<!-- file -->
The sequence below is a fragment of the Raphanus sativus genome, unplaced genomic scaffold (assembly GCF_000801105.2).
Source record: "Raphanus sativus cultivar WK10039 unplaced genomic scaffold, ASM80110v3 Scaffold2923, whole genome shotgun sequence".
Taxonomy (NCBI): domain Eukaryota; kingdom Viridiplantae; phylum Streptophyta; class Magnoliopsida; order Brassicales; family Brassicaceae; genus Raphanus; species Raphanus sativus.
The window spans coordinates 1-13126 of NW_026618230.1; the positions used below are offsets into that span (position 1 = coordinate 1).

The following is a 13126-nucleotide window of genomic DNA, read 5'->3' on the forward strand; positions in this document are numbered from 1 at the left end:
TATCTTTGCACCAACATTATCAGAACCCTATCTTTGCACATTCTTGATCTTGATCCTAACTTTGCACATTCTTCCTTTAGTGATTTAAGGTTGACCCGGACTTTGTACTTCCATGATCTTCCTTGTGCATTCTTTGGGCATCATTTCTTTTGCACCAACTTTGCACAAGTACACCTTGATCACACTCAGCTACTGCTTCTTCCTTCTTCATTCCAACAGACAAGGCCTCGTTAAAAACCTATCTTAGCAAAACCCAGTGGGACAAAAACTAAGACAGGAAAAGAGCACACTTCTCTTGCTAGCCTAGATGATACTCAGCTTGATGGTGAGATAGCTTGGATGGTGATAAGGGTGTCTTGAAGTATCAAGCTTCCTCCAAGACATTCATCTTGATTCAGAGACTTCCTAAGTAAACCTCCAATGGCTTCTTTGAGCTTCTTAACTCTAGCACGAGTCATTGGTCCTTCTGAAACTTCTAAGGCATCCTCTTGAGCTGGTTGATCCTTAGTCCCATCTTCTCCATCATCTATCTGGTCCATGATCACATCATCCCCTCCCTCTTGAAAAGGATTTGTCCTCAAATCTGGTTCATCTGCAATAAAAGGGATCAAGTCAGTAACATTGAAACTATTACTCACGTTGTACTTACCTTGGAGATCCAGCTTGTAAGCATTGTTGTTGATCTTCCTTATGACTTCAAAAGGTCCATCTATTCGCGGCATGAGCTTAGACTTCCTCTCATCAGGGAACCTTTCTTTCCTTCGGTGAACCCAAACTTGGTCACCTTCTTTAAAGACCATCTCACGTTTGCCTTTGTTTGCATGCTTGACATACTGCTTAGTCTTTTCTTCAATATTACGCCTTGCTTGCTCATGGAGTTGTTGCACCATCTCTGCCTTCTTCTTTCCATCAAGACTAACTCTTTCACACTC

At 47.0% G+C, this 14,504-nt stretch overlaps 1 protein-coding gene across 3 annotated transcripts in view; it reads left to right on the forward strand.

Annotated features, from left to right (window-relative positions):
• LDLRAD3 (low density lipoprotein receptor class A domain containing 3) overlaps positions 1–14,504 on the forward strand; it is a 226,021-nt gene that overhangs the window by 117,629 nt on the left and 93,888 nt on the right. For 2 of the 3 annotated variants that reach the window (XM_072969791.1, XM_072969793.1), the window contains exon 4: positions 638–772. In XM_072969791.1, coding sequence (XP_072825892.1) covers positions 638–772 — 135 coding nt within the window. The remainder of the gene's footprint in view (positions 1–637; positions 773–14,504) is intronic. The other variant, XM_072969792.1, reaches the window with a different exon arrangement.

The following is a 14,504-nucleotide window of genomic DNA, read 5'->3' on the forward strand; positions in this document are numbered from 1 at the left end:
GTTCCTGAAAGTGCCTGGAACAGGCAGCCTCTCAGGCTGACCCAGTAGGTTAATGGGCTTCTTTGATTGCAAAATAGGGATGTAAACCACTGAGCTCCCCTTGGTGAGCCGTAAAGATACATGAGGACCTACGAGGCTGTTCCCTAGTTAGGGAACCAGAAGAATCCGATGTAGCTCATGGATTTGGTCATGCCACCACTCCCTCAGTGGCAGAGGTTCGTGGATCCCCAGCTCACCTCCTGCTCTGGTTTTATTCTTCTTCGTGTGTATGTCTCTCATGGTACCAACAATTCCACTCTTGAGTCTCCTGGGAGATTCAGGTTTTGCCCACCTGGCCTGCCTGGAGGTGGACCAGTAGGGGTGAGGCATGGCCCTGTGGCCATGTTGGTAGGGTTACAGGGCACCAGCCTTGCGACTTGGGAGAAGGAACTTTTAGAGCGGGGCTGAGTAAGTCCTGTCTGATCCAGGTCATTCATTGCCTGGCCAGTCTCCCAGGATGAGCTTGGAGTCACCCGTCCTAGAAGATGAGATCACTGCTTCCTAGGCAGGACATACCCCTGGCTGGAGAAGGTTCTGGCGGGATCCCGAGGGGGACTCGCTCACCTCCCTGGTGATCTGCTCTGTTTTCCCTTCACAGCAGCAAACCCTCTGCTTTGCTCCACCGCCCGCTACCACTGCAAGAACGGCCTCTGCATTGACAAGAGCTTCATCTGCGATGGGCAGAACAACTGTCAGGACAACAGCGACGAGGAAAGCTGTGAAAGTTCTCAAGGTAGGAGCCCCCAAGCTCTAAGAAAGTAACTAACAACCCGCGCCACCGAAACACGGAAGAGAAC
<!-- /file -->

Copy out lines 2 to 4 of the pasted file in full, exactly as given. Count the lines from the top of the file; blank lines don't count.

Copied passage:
Source record: "Raphanus sativus cultivar WK10039 unplaced genomic scaffold, ASM80110v3 Scaffold2923, whole genome shotgun sequence".
Taxonomy (NCBI): domain Eukaryota; kingdom Viridiplantae; phylum Streptophyta; class Magnoliopsida; order Brassicales; family Brassicaceae; genus Raphanus; species Raphanus sativus.
The window spans coordinates 1-13126 of NW_026618230.1; the positions used below are offsets into that span (position 1 = coordinate 1).